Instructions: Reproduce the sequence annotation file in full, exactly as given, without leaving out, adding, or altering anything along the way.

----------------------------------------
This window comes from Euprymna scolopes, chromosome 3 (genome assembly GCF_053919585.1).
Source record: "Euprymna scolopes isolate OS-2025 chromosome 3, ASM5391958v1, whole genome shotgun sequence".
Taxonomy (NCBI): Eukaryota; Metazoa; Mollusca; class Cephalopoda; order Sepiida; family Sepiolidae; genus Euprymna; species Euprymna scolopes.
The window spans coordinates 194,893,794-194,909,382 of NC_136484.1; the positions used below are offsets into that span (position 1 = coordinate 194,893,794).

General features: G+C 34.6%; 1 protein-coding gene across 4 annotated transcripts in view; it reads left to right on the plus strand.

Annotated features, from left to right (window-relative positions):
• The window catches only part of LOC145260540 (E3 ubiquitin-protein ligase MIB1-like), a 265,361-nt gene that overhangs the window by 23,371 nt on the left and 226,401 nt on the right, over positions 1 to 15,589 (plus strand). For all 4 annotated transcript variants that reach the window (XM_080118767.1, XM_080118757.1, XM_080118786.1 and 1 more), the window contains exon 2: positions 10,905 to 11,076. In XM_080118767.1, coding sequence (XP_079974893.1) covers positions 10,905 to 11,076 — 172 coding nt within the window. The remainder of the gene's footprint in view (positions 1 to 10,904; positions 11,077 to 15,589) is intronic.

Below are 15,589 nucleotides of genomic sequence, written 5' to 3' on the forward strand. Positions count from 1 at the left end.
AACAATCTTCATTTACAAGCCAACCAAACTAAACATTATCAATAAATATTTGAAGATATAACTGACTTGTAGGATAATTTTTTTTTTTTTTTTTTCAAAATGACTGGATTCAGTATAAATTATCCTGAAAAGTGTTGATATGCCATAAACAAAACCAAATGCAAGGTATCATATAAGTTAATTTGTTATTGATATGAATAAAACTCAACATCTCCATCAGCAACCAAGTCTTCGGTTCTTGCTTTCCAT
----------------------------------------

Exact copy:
This window comes from Euprymna scolopes, chromosome 3 (genome assembly GCF_053919585.1).
Source record: "Euprymna scolopes isolate OS-2025 chromosome 3, ASM5391958v1, whole genome shotgun sequence".
Taxonomy (NCBI): Eukaryota; Metazoa; Mollusca; class Cephalopoda; order Sepiida; family Sepiolidae; genus Euprymna; species Euprymna scolopes.
The window spans coordinates 194,893,794-194,909,382 of NC_136484.1; the positions used below are offsets into that span (position 1 = coordinate 194,893,794).

General features: G+C 34.6%; 1 protein-coding gene across 4 annotated transcripts in view; it reads left to right on the plus strand.

Annotated features, from left to right (window-relative positions):
• The window catches only part of LOC145260540 (E3 ubiquitin-protein ligase MIB1-like), a 265,361-nt gene that overhangs the window by 23,371 nt on the left and 226,401 nt on the right, over positions 1 to 15,589 (plus strand). For all 4 annotated transcript variants that reach the window (XM_080118767.1, XM_080118757.1, XM_080118786.1 and 1 more), the window contains exon 2: positions 10,905 to 11,076. In XM_080118767.1, coding sequence (XP_079974893.1) covers positions 10,905 to 11,076 — 172 coding nt within the window. The remainder of the gene's footprint in view (positions 1 to 10,904; positions 11,077 to 15,589) is intronic.

Below are 15,589 nucleotides of genomic sequence, written 5' to 3' on the forward strand. Positions count from 1 at the left end.
AACAATCTTCATTTACAAGCCAACCAAACTAAACATTATCAATAAATATTTGAAGATATAACTGACTTGTAGGATAATTTTTTTTTTTTTTTTTTCAAAATGACTGGATTCAGTATAAATTATCCTGAAAAGTGTTGATATGCCATAAACAAAACCAAATGCAAGGTATCATATAAGTTAATTTGTTATTGATATGAATAAAACTCAACATCTCCATCAGCAACCAAGTCTTCGGTTCTTGCTTTCCAT